Italian cuisine: Ravioli with beets and ricotta

Jan 19, 2019 384

Ravioli with beets and ricotta cheese is, without doubt, an elegant and colorful vegetarian dish that can be enjoyed as a first course or a main course.  The typical sauce is butter and sage, topped with some grated Parmesan and freshly ground pepper.  I love beets, they are one of my favorite winter vegetables.  The intense color, due to some pigments - called betalains - gives an impressive, inviting look and healthy benefits.  

Beets are not only beautiful but also a unique source of phytonutrients that have been shown to provide antioxidant, anti-cancer (in particular colon cancer), anti-inflammatory, and detoxifying properties (The Mamma Mia! Diet).  

Unlike some other food pigments, betalains are steadily released from food as cooking time is increased.  I recommend that you keep steaming times for beets to 15 minutes or less, and roasting times to under an hour.  For this reason I suggest purchasing small or medium-sized beets. 

Smaller, younger beets are tenderer and the cooking time is faster.  In Italy you can puchase pre-steamed or roasted beets from the local green grocer, therefore you don't need to cook them yourself.   Ravioli is one of the staples of the Italian cuisine and, for more information on ravioli, you can also try ravioli with spinach and ricotta. 

Total preparation time: 1 1/2 hours       Cooking time: 5-6 minutes          Servings: 4 -6

Fresh Pasta
330 g (about 2 cups) Italian Grade 00 flour or unbleached all-purpose flour
3 large eggs

Semolina flour

250 g (1 ½  cups) cooked and diced beets
300 g (1 heaping cup) fresh ricotta cheese (you can use either cow or goat ricotta)
150 g (1 ½ cups) Parmesan cheese, grated
Salt, freshly ground pepper and nutmeg to taste

       1. Prepare the filling.   Blend the beets in a food processor or blender until smooth. Transfer the beets into a bowl, add the ricotta, Parmesan, pepper and  nutmeg.  Mix gently. Cover and refrigerate until needed

  1. Prepare the pasta. Place the flour in a volcano-shaped pile on a work surface (wood is the traditional material) making sure that the crater provides a large enough well in the center to hold the eggs. Wash the eggs under running water, pat dry with kitchen paper and crack into the well. Beat the eggs well with a fork, then gradually blend the flour into the eggs, starting from the inner wall of the well and continuing until all the flour and the eggs are completely combined. You may have to add additional flour until the dough is no longer sticky (the amount will depend on the absorption characteristics of the flour and on the temperature of the room). Knead the dough for about 15 minutes to form a smooth and elastic ball. This procedure helps develop the gluten in the flour, so your pasta will be springy and al dente when it is cooked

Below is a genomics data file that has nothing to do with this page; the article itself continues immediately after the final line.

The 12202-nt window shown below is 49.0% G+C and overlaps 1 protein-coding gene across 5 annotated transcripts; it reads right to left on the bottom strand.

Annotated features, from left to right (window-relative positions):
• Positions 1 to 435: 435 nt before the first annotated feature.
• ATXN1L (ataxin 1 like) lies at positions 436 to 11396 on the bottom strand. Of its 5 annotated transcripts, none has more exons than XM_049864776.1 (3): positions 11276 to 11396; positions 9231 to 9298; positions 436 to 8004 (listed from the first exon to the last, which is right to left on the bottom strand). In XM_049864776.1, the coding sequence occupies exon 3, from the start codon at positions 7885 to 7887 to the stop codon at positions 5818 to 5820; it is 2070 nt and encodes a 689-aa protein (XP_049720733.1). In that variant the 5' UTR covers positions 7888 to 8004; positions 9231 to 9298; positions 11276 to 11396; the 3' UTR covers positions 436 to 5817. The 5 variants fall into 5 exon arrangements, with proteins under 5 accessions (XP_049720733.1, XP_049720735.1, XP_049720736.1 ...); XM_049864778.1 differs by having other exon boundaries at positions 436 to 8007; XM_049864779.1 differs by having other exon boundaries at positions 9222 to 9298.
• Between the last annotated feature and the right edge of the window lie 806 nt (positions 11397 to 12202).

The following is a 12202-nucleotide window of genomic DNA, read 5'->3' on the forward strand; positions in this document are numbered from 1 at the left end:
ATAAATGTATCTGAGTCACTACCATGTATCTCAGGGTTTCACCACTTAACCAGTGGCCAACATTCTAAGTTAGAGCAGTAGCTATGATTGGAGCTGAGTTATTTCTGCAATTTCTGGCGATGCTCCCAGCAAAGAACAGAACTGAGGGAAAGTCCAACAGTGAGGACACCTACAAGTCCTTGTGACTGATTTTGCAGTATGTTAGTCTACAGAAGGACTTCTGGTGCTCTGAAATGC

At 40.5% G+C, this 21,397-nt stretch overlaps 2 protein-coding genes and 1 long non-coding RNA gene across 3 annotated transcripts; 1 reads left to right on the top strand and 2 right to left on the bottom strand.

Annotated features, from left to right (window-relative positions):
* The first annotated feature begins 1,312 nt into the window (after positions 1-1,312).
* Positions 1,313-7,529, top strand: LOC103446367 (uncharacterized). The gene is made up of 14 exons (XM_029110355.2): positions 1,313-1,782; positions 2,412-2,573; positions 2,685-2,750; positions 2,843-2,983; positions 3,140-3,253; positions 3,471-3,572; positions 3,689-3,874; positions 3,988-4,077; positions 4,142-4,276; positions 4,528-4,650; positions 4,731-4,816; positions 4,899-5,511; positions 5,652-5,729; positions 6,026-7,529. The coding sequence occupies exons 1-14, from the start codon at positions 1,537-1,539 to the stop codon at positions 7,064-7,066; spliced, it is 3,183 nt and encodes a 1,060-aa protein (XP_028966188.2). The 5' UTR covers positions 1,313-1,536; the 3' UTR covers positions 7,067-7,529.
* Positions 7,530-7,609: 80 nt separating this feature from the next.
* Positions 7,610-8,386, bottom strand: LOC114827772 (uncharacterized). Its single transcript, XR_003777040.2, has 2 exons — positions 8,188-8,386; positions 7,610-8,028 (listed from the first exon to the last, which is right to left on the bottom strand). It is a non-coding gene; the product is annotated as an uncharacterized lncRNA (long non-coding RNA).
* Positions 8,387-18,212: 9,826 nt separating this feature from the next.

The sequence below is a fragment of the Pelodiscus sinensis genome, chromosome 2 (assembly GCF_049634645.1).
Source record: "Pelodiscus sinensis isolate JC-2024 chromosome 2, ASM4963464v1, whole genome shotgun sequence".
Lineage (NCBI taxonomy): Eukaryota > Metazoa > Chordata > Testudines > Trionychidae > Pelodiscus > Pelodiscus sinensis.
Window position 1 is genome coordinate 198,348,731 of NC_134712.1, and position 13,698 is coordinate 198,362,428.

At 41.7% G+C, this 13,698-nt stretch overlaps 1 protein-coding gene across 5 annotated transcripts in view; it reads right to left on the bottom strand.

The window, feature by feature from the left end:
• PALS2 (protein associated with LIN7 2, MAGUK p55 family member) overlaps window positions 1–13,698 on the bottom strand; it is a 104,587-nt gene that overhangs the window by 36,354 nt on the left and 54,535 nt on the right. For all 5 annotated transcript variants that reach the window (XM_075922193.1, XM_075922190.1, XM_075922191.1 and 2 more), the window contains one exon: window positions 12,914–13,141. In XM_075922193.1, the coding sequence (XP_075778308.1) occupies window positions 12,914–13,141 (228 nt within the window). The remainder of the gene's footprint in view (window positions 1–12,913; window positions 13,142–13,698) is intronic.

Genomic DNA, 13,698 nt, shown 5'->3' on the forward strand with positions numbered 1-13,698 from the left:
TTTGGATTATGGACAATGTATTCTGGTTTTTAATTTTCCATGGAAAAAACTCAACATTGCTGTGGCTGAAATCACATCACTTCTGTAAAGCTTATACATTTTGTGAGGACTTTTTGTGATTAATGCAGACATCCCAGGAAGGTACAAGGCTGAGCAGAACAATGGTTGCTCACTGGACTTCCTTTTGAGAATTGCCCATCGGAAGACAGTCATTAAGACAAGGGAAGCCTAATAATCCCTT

2. Place the dough in a clean cotton dish towel or plastic wrap to rest for about 20 minutes at room temperature. Divide your pasta into 4 equal parts and roll out one part at a time (keeping the rest in the dish towel until ready to work)
  3. Rolling out by hand. To roll out your pasta you need a wooden pin, or mattarello. Dust each piece lightly with flour and roll out to the desired thickness. Work quickly because the pasta dries much quicker than you might think. Cut the pasta into rectangular sheets according to the raviolatore size, leaving 1 cm, about ½ inch at each end
  4. Rolling out by machine. A hand-cranked pasta machine is the best to use. Kids especially love this part. Start out using the widest setting. Run the pasta through 5-6 times, until the dough is smooth. If the sheet tears dust it with flour. Continue to run each sheet through the machine, reducing the thickness a notch at a time, until you reach the desired thickness, about notch 5, out of 7. At this point follow the same procedure as for rolling out by hand
  5. Dust the ravioli form - raviolatore - with some semolina flour and place one sheet of pasta on it, with some extra on each side 
  1. Remove the filling from the refrigerator and fill each hole, about a scarce teaspoon. Brush the second sheet of pasta lightly (especially at the edges) with some water and place it on top of the filling to cover. Very lightly press the two sheets of pasta together with your fingers to remove some air and roll the rolling pin on top
  2. Remove the ravioli, still attached one to the other. Lay on working surface (wood is better, or else a clean cotton cloth) dusted lightly with semolina flour, until the pasta dries a little bit. It will be easier to separate the ravioli. Separate them using a pasta wheel or a sharp knife
  3. Boil plenty of salted water in a large pan and cook the ravioli for 5 minutes. Before removing you should taste, the pasta should be al dente. Gently remove with a skimmer and serve with melted butter and sage. Before serving you can top with some grated Parmesan and freshly ground black pepper.
  4. Note: This recipe makes about 50 ravioli (2, 5 X 2.5 cm, 2 x 2 inches), it can serve 4 abundant portions or 6 regular ones. I would recommend to eat all the same day.

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